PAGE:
, is malefactor, whose name and deeds stand re-worthy of marked reprobation. It was corded in the annals of Newgate.

" Letters exactly thus, that the Pittite crew uniforsy from persons of high honour in the army!" treated the French royalists. They is Vile miscreants ! To go thus coolly and de inveigled them into a state of dependans liberately to work in the hatching, the com- and then they belied and betrayed ther. pleting, and the publishing of a set of cor- Does the man, who has published this preresponding lies! It is impossible to proceed. tended letter“ from an officer of distinc. No words can do justice to conduct like tion" in the navy, think that such statements this... - The reader will perceive, that the will not be resented by the Portuguese! But, same set of worse than felonious villains are

what cares he? He has his pay for the lise now at work upon“ further letters from the of his dirty columns, and that is all he wants.

army and navy." The protest is not now -Well, but what are we doing? What spoken of. The tone is softened. No great part are we acting? We, the people of this flame upon any body, except the poor fine “ free country," who live under Portuguese. Take a specimen." Ex- constitution that is, as Pitt used to say, at " tract of a letter from an officer of distinction the end of his speeches," the greatest “ on board one of his majesty's sbips, just “ blessing that a benign Providence ever “ arrived from Lisbon.--Yesterday I got “ bestowed upon man." some papers, in which I perceive Sir A. 1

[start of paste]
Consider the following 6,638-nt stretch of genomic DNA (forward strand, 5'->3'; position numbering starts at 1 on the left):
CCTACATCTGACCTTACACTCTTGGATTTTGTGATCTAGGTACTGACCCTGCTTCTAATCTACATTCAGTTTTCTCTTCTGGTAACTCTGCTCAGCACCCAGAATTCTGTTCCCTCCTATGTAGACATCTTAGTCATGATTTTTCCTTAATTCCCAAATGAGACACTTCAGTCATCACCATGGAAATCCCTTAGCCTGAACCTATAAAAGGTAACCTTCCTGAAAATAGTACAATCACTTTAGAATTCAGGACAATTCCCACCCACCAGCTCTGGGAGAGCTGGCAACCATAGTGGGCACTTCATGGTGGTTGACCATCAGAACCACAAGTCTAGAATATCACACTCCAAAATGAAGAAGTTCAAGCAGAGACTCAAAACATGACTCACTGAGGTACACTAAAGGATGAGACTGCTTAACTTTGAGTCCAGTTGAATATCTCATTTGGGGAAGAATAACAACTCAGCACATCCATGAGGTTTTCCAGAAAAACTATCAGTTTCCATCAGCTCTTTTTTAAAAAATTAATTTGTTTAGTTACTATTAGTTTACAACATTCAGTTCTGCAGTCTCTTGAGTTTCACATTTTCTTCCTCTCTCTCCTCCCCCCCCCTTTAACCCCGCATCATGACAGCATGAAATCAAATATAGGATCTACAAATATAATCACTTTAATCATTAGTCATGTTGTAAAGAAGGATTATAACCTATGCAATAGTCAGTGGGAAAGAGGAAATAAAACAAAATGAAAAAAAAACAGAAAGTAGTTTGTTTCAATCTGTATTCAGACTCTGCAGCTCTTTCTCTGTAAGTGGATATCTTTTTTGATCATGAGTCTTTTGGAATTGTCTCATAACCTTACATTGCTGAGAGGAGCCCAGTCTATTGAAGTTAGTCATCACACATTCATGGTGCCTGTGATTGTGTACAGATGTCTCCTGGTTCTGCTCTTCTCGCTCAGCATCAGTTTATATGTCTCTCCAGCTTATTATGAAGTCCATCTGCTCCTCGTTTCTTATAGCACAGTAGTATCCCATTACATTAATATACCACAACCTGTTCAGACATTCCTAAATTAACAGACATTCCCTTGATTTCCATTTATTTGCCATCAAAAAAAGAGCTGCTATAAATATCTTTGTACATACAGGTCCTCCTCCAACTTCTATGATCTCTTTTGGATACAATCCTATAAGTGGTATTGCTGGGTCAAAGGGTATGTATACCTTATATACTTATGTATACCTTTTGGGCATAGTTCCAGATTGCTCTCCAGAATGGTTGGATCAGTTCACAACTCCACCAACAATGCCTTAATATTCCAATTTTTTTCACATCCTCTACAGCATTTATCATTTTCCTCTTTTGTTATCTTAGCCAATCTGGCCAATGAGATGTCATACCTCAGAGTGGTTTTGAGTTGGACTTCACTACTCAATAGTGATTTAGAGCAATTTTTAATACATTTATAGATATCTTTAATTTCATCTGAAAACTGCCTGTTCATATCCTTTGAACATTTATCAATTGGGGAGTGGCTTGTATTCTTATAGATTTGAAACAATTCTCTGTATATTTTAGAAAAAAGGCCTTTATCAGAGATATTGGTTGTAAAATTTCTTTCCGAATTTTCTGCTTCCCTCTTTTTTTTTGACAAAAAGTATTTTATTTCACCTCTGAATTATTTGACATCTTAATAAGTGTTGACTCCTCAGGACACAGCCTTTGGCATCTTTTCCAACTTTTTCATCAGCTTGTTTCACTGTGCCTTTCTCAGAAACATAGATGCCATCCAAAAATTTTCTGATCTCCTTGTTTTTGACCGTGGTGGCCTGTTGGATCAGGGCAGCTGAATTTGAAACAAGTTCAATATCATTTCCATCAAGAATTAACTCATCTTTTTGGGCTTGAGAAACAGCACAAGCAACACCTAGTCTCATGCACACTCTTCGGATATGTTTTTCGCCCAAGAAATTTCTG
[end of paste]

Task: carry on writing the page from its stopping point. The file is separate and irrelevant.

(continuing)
suppose, he meant. But, what are we', “ Wellesley's conduct in the suspension of free fellows as we are ; . what are we doing? “ arms, is inost unjustly confounded with We have been talking for a long while : we “ the fival treaty. The first, be signed at have been tretting and fuming and scolding the immediate desire of Sir Hew. Dal- and crying like women, or rather like 112 rymple; but with the latter he had nothing lian men, like Jews and Genoese, who, " to do at all, The whole was contrury to when they are kicked and cuffed, scold and